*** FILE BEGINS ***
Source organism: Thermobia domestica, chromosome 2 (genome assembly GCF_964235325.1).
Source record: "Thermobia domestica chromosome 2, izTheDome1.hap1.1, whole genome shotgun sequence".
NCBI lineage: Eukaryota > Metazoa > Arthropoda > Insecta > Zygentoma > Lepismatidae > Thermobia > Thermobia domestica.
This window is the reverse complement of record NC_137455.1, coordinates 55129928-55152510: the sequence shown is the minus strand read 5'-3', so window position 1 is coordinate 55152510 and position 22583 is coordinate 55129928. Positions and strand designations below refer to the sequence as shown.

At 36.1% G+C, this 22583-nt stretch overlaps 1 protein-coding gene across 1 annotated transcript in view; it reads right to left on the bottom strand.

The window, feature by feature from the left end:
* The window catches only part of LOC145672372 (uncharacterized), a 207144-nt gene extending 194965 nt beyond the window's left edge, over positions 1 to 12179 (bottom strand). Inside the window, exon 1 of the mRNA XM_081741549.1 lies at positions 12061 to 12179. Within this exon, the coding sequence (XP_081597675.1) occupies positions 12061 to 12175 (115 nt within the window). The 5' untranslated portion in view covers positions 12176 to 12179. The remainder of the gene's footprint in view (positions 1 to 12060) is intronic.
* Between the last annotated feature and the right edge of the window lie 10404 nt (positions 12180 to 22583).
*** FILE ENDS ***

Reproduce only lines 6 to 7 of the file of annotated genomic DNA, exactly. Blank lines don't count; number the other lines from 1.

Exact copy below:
The window, feature by feature from the left end:
* The window catches only part of LOC145672372 (uncharacterized), a 207144-nt gene extending 194965 nt beyond the window's left edge, over positions 1 to 12179 (bottom strand). Inside the window, exon 1 of the mRNA XM_081741549.1 lies at positions 12061 to 12179. Within this exon, the coding sequence (XP_081597675.1) occupies positions 12061 to 12175 (115 nt within the window). The 5' untranslated portion in view covers positions 12176 to 12179. The remainder of the gene's footprint in view (positions 1 to 12060) is intronic.